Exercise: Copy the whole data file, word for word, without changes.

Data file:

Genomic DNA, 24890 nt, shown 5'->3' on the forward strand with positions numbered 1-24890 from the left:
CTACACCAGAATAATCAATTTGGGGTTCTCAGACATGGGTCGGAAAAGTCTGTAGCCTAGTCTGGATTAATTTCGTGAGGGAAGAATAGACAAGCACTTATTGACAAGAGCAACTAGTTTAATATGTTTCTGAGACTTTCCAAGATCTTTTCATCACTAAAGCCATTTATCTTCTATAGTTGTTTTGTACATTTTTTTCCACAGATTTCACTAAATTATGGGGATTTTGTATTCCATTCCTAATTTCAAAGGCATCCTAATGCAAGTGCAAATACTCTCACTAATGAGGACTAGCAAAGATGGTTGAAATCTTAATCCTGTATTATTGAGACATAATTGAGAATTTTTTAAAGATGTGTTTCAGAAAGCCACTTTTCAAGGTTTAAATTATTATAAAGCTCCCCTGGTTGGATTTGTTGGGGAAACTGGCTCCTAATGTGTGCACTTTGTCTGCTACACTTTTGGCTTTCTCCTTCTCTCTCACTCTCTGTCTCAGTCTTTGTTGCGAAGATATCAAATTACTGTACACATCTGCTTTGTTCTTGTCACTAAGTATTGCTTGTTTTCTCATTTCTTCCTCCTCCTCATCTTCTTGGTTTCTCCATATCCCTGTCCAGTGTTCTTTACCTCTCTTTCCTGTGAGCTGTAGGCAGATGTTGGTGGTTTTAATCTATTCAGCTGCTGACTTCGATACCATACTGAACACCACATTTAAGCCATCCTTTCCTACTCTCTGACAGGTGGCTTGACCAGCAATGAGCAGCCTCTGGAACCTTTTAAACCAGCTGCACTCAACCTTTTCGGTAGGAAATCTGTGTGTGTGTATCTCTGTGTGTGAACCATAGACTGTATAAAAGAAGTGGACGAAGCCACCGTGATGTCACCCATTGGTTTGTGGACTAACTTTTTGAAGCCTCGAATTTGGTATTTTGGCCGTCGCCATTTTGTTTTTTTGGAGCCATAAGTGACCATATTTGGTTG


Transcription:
Genomic DNA, 24890 nt, shown 5'->3' on the forward strand with positions numbered 1-24890 from the left:
CTACACCAGAATAATCAATTTGGGGTTCTCAGACATGGGTCGGAAAAGTCTGTAGCCTAGTCTGGATTAATTTCGTGAGGGAAGAATAGACAAGCACTTATTGACAAGAGCAACTAGTTTAATATGTTTCTGAGACTTTCCAAGATCTTTTCATCACTAAAGCCATTTATCTTCTATAGTTGTTTTGTACATTTTTTTCCACAGATTTCACTAAATTATGGGGATTTTGTATTCCATTCCTAATTTCAAAGGCATCCTAATGCAAGTGCAAATACTCTCACTAATGAGGACTAGCAAAGATGGTTGAAATCTTAATCCTGTATTATTGAGACATAATTGAGAATTTTTTAAAGATGTGTTTCAGAAAGCCACTTTTCAAGGTTTAAATTATTATAAAGCTCCCCTGGTTGGATTTGTTGGGGAAACTGGCTCCTAATGTGTGCACTTTGTCTGCTACACTTTTGGCTTTCTCCTTCTCTCTCACTCTCTGTCTCAGTCTTTGTTGCGAAGATATCAAATTACTGTACACATCTGCTTTGTTCTTGTCACTAAGTATTGCTTGTTTTCTCATTTCTTCCTCCTCCTCATCTTCTTGGTTTCTCCATATCCCTGTCCAGTGTTCTTTACCTCTCTTTCCTGTGAGCTGTAGGCAGATGTTGGTGGTTTTAATCTATTCAGCTGCTGACTTCGATACCATACTGAACACCACATTTAAGCCATCCTTTCCTACTCTCTGACAGGTGGCTTGACCAGCAATGAGCAGCCTCTGGAACCTTTTAAACCAGCTGCACTCAACCTTTTCGGTAGGAAATCTGTGTGTGTGTATCTCTGTGTGTGAACCATAGACTGTATAAAAGAAGTGGACGAAGCCACCGTGATGTCACCCATTGGTTTGTGGACTAACTTTTTGAAGCCTCGAATTTGGTATTTTGGCCGTCGCCATTTTGTTTTTTTGGAGCCATAAGTGACCATATTTGGTTG